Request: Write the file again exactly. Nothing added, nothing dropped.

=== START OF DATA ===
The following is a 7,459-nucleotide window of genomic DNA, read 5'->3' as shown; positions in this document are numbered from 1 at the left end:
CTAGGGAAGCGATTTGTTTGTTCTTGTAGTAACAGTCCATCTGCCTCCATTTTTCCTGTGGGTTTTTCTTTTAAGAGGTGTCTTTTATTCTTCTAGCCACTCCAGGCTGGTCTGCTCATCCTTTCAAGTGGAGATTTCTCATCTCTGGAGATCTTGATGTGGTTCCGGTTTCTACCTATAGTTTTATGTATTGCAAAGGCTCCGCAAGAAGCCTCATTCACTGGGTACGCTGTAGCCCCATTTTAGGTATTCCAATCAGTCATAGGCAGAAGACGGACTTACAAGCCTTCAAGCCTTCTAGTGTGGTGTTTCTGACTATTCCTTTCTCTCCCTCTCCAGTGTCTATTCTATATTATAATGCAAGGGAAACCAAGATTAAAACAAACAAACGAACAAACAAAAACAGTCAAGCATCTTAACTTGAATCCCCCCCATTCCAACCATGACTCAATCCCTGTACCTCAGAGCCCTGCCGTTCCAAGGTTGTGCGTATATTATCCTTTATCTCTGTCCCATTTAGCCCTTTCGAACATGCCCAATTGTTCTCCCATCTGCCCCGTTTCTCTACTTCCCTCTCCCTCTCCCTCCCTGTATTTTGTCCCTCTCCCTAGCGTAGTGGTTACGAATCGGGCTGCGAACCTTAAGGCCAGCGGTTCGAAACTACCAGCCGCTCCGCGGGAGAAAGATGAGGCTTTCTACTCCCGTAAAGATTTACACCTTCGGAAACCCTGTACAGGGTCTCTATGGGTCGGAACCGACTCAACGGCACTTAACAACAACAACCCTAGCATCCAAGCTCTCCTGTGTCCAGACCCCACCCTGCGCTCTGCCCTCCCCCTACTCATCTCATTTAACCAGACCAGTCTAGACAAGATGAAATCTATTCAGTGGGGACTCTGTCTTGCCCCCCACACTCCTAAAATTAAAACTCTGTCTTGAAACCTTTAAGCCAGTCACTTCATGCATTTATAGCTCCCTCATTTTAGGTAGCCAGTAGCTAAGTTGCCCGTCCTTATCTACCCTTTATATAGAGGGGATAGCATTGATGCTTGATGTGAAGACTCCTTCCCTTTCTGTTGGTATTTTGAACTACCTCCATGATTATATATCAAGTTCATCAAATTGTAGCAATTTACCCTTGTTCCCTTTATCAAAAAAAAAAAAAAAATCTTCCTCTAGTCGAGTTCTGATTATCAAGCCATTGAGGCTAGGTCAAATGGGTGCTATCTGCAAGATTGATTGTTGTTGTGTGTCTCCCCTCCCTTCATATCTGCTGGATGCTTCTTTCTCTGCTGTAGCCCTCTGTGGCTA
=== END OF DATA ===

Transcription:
The following is a 7,459-nucleotide window of genomic DNA, read 5'->3' as shown; positions in this document are numbered from 1 at the left end:
CTAGGGAAGCGATTTGTTTGTTCTTGTAGTAACAGTCCATCTGCCTCCATTTTTCCTGTGGGTTTTTCTTTTAAGAGGTGTCTTTTATTCTTCTAGCCACTCCAGGCTGGTCTGCTCATCCTTTCAAGTGGAGATTTCTCATCTCTGGAGATCTTGATGTGGTTCCGGTTTCTACCTATAGTTTTATGTATTGCAAAGGCTCCGCAAGAAGCCTCATTCACTGGGTACGCTGTAGCCCCATTTTAGGTATTCCAATCAGTCATAGGCAGAAGACGGACTTACAAGCCTTCAAGCCTTCTAGTGTGGTGTTTCTGACTATTCCTTTCTCTCCCTCTCCAGTGTCTATTCTATATTATAATGCAAGGGAAACCAAGATTAAAACAAACAAACGAACAAACAAAAACAGTCAAGCATCTTAACTTGAATCCCCCCCATTCCAACCATGACTCAATCCCTGTACCTCAGAGCCCTGCCGTTCCAAGGTTGTGCGTATATTATCCTTTATCTCTGTCCCATTTAGCCCTTTCGAACATGCCCAATTGTTCTCCCATCTGCCCCGTTTCTCTACTTCCCTCTCCCTCTCCCTCCCTGTATTTTGTCCCTCTCCCTAGCGTAGTGGTTACGAATCGGGCTGCGAACCTTAAGGCCAGCGGTTCGAAACTACCAGCCGCTCCGCGGGAGAAAGATGAGGCTTTCTACTCCCGTAAAGATTTACACCTTCGGAAACCCTGTACAGGGTCTCTATGGGTCGGAACCGACTCAACGGCACTTAACAACAACAACCCTAGCATCCAAGCTCTCCTGTGTCCAGACCCCACCCTGCGCTCTGCCCTCCCCCTACTCATCTCATTTAACCAGACCAGTCTAGACAAGATGAAATCTATTCAGTGGGGACTCTGTCTTGCCCCCCACACTCCTAAAATTAAAACTCTGTCTTGAAACCTTTAAGCCAGTCACTTCATGCATTTATAGCTCCCTCATTTTAGGTAGCCAGTAGCTAAGTTGCCCGTCCTTATCTACCCTTTATATAGAGGGGATAGCATTGATGCTTGATGTGAAGACTCCTTCCCTTTCTGTTGGTATTTTGAACTACCTCCATGATTATATATCAAGTTCATCAAATTGTAGCAATTTACCCTTGTTCCCTTTATCAAAAAAAAAAAAAAAATCTTCCTCTAGTCGAGTTCTGATTATCAAGCCATTGAGGCTAGGTCAAATGGGTGCTATCTGCAAGATTGATTGTTGTTGTGTGTCTCCCCTCCCTTCATATCTGCTGGATGCTTCTTTCTCTGCTGTAGCCCTCTGTGGCTA